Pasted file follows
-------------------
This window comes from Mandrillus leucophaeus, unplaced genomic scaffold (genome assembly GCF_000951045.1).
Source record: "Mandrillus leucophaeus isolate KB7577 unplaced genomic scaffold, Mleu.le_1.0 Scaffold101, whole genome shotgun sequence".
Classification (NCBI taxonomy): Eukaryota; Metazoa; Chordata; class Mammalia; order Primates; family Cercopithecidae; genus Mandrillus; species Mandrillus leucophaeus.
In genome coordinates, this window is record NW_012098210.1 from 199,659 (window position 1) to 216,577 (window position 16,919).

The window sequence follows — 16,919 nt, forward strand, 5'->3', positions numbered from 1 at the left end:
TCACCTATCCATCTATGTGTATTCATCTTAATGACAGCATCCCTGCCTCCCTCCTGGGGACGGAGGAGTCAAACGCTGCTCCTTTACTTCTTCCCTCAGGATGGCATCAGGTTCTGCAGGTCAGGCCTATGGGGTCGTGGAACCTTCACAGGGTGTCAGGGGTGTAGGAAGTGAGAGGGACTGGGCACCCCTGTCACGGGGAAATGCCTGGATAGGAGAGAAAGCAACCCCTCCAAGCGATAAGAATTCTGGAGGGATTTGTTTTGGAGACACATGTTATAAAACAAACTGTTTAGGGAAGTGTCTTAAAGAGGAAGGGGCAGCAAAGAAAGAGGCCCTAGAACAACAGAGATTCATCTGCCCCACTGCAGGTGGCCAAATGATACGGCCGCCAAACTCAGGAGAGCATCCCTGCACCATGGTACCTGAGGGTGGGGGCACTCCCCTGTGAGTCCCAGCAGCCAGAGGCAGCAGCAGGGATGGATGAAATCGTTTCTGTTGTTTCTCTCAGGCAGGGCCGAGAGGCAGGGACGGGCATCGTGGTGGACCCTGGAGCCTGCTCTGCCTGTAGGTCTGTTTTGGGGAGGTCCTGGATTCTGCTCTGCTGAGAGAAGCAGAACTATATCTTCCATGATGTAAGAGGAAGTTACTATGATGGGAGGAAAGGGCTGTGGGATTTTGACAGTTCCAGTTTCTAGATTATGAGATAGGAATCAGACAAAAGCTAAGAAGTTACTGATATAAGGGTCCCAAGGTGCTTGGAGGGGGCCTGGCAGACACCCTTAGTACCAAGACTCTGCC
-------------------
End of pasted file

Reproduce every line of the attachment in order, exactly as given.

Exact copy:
This window comes from Mandrillus leucophaeus, unplaced genomic scaffold (genome assembly GCF_000951045.1).
Source record: "Mandrillus leucophaeus isolate KB7577 unplaced genomic scaffold, Mleu.le_1.0 Scaffold101, whole genome shotgun sequence".
Classification (NCBI taxonomy): Eukaryota; Metazoa; Chordata; class Mammalia; order Primates; family Cercopithecidae; genus Mandrillus; species Mandrillus leucophaeus.
In genome coordinates, this window is record NW_012098210.1 from 199,659 (window position 1) to 216,577 (window position 16,919).

The window sequence follows — 16,919 nt, forward strand, 5'->3', positions numbered from 1 at the left end:
TCACCTATCCATCTATGTGTATTCATCTTAATGACAGCATCCCTGCCTCCCTCCTGGGGACGGAGGAGTCAAACGCTGCTCCTTTACTTCTTCCCTCAGGATGGCATCAGGTTCTGCAGGTCAGGCCTATGGGGTCGTGGAACCTTCACAGGGTGTCAGGGGTGTAGGAAGTGAGAGGGACTGGGCACCCCTGTCACGGGGAAATGCCTGGATAGGAGAGAAAGCAACCCCTCCAAGCGATAAGAATTCTGGAGGGATTTGTTTTGGAGACACATGTTATAAAACAAACTGTTTAGGGAAGTGTCTTAAAGAGGAAGGGGCAGCAAAGAAAGAGGCCCTAGAACAACAGAGATTCATCTGCCCCACTGCAGGTGGCCAAATGATACGGCCGCCAAACTCAGGAGAGCATCCCTGCACCATGGTACCTGAGGGTGGGGGCACTCCCCTGTGAGTCCCAGCAGCCAGAGGCAGCAGCAGGGATGGATGAAATCGTTTCTGTTGTTTCTCTCAGGCAGGGCCGAGAGGCAGGGACGGGCATCGTGGTGGACCCTGGAGCCTGCTCTGCCTGTAGGTCTGTTTTGGGGAGGTCCTGGATTCTGCTCTGCTGAGAGAAGCAGAACTATATCTTCCATGATGTAAGAGGAAGTTACTATGATGGGAGGAAAGGGCTGTGGGATTTTGACAGTTCCAGTTTCTAGATTATGAGATAGGAATCAGACAAAAGCTAAGAAGTTACTGATATAAGGGTCCCAAGGTGCTTGGAGGGGGCCTGGCAGACACCCTTAGTACCAAGACTCTGCC